If you look back over previous eFellowship inquiries, there has been a strong bias towards projects that researched the integration of technology to enhance learning. This year though, not so much. Possibly the best fit with the ‘e’ is Richard Wells who has a wonderful inquiry in process looking at social media and connecting previously unconnected educators. However the rest of the projects are as fabulously diverse as their researchers. Is this lack of ‘e’ a problem?

Obviously I can’t speak for the CORE Education Charitable Trust who, extremely generously, funds the eFellowship programme, but I don’t personally think so. To me, it’s a bit like the argument I put forth here, that the ‘e’ is essentially now redundant. For innovative, future-focused (and yes, I realise the irony of saying that) educators, the ‘e’ is a given. Maybe what I’m saying is actually echoed in the fourth of CORE’s Ten Trends: Digital Convergence: “The concept of digital convergence refers to the merging of previously discrete and separately used technologies, as well as the almost ‘invisible’ integration and use of technologies as a part of our everyday life.”  

Because, for many of us eFellows, we simply wouldn’t be able to carry out as effective a research inquiry without the ‘e’ tools we’re employing. I’m thinking of Vivita’s use of AR in supporting her deaf learners, of Steve’s international research into design thinking – reaching out to Australia and the US. And even me, using tools like Teachmeet, Padlet and Google Forms to gain feedback from my teachers. The technology enhances our research and is intertwined with what we do. The ‘e’ is ubiquitous.

However, I wouldn’t want the ‘e’ to be dropped from the title. I think it is still crucial to keep being ‘e’ focused. It foregrounds the way the eFellows work, both in terms of conducting their own inquiries, and also with our mentors in between hui. It is also an important point of difference to other fellowship programmes. Perhaps what I’m trying to say is that it’s a measure of success for the CORE Education eFellowship because now the ‘e’ just is.

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IALT

learn

It’s six months since I wrote this blogpost on my ‘word for the year’. In summary, a previous school principal used to challenge the staff to choose a word for the year as a focus point. I much prefer this to New Year’s Resolutions or even goals because it’s significantly easier to keep one single word in mind. I have a strong preference for verbs as an action point. This year, being in a new job – and my first job outside of the traditional classroom – and being a CORE Education eFellow, it seemed quite natural to settle on the word Learn.

To my surprise and delight this blogpost became popular, with other teachers also choosing their own word to shape their year. When this occurred, I thought we’d better follow this up with a six month review. We often write on classroom walls ‘WALT’s – we are learning to… – so here’s my ‘IALT’s – I am learning to…

Actually, when I reflect over the past six months. And boy, has it ever been a journey, I think what I’m mostly learning about is myself. I expected to learn techy skills (and I am, I made my first playdoh piano with a MaKey MaKey). I expected to learn about content related to The Mind Lab postgrad course (and I am, I’m getting my head around the LEAN canvas, startup jargon, and agile-based approaches). I expected to learn more about the power of design thinking practices (and I am, I had some amazing feedback about this from the current Wellington Mind Lab postgrads), but I didn’t expect to learn so much about myself.

So, here’s a snapshot of the things I’ve come to learn about myself in the last six months:

  • I’ve got to feel as though I’m making a difference.
  • That listening is a profound act of love and respect.
  • That WellyED is a force to reckon with, and is something that brings me great joy and pride.
  • That before we can shift practice (and what a presumptive act that is), we must build empathy.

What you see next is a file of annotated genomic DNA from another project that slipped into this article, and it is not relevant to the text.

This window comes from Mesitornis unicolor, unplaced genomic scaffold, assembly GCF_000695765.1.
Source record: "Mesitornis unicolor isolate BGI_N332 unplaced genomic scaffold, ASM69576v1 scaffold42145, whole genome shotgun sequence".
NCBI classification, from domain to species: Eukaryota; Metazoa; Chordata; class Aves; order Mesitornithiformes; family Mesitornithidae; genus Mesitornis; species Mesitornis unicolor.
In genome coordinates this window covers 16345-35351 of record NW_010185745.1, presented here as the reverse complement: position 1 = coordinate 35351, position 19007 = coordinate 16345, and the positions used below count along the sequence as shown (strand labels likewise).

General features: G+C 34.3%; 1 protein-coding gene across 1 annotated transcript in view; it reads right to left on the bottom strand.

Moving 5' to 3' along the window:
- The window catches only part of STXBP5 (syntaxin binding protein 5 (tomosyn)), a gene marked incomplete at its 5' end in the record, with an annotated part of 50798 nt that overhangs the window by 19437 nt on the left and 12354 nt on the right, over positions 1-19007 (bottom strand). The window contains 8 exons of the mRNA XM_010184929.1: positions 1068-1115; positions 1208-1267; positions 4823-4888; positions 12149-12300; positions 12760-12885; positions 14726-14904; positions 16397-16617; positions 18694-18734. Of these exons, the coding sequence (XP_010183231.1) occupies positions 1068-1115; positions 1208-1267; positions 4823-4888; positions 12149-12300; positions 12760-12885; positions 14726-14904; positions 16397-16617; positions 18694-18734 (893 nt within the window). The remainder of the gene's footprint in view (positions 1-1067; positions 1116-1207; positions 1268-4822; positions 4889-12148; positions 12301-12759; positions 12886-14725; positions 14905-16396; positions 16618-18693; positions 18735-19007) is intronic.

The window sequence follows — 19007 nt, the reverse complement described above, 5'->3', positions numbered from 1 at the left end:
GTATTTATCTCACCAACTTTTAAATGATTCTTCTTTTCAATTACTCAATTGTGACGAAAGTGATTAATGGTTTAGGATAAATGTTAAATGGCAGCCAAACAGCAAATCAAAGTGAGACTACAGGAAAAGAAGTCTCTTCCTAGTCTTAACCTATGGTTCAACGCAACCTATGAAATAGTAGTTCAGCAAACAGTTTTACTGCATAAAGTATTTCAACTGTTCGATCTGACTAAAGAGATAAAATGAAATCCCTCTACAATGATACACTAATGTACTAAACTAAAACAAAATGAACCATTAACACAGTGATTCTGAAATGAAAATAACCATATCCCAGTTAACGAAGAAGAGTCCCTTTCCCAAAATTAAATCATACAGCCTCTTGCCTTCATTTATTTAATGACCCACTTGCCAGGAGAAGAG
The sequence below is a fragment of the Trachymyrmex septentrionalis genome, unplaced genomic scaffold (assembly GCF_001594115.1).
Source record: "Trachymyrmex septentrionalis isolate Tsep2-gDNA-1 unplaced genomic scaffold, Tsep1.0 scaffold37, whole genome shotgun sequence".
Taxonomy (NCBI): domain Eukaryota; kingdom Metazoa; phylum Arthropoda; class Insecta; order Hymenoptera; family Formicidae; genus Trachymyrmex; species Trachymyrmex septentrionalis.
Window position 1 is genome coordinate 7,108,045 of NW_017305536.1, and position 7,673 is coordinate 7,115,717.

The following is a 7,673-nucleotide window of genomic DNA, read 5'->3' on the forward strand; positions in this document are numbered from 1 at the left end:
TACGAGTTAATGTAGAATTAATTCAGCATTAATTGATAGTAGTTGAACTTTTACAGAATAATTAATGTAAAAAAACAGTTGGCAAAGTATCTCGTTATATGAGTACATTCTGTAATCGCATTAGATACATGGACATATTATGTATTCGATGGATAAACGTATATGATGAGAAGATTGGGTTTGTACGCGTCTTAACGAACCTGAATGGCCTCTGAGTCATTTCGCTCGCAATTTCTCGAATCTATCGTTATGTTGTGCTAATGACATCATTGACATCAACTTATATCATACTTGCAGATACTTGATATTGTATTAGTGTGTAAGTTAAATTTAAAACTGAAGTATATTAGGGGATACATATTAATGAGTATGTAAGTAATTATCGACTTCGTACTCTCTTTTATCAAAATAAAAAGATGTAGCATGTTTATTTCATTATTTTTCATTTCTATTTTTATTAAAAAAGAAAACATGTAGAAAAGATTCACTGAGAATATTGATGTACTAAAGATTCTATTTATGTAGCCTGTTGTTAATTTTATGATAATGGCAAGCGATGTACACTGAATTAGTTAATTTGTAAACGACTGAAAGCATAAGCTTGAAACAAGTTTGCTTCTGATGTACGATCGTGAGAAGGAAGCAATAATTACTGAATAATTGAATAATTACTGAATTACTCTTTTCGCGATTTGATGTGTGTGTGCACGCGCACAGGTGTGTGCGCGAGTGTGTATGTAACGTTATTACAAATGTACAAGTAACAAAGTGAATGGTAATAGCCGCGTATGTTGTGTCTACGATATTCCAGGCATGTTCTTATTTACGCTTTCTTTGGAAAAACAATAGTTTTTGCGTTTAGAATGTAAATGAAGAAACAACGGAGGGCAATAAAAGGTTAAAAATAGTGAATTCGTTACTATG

• That ‘building a plane while flying it’ (as the educators of Hobsonville Point Secondary School often phrase it) is tough, demanding, and, at times, deeply unpleasant. But with huge rewards as potentialities.
  • That working collaboratively can be exhausting, and, as an introvert, I need time by myself to work on my portion of the project, but overall the project is better for working in this way. (But I’m dubious whether many hands do make light work…)
  • That I like the opportunity to think ‘big picture’.
  • That I have a complicated relationship with the future and with school.
  • That my leadership practices are different to others’, and that’s okay.
  • That we must never stop asking why?
  • That ‘thinking’ is my core educational value.

So fellow bloggers, I challenge you to share your 6 monthly reflection on your word for the year… What has happened? Have you managed to keep your word front and centre, or has it become a four letter derivative? Let’s share and support one another on our learning journeys.

#WellyED

You know, I’ve been meaning to blog for a while. I have several ideas about things I’d like to explore. But this is the blogpost that fell into my head while I was washing dishes…

I’m part of the collective behind #WellyED: a connected educators’ network in Wellington. I’m the human who tweets using the @Welly_ED handle, and the person who posts on the blogsite. While I kind of pitched the idea of starting such a group at an Eduignite evening last year, I’m by no means a lone nut. One of many things that’s so awesome about WellyED is that it’s much bigger than one person, and therefore stronger and more vibrant for it. Just some of the awesome educators I get to work with on this project are: Leanne Stubbing, Rebbecca Sweeney, Nathaniel Louwrens, Stephen Eames, Paula Hay, Diana-Grace Morris, Tony Cairns, Lisa Bengtsson, Matt Ives, Brie Jessen-Vaughan, and more! (The problem with naming individuals is that invariably you leave someone out. Sincerest apologies if this is you – let me know, and I’ll add you!)

Well Ed Logo

And I’m proud, so very very proud of what we have achieved. We aim to connect Wellington educators so that we can share and learn from and support one another. We aim to hold at least one event per term. We launched off with a hugely successful #educampwelly in February (over 100 registrations!), and, since then, have showcased 18 educators on the blog, socialised over a beer, and listened to inspiring speakers at last month’s Edugnite (with over 50 in attendance).

The numbers of local educators we have continued to attract to our events shows to me that there is a groundswell of support for future-focused education in this country. What we’re taking about here is nothing less than grassroots revolution. There is also increasing pride in Wellington as we prove ourselves to be as innovative, imaginative and curious as our colleagues up and down the country. And I get to play a small part in this. Awesome.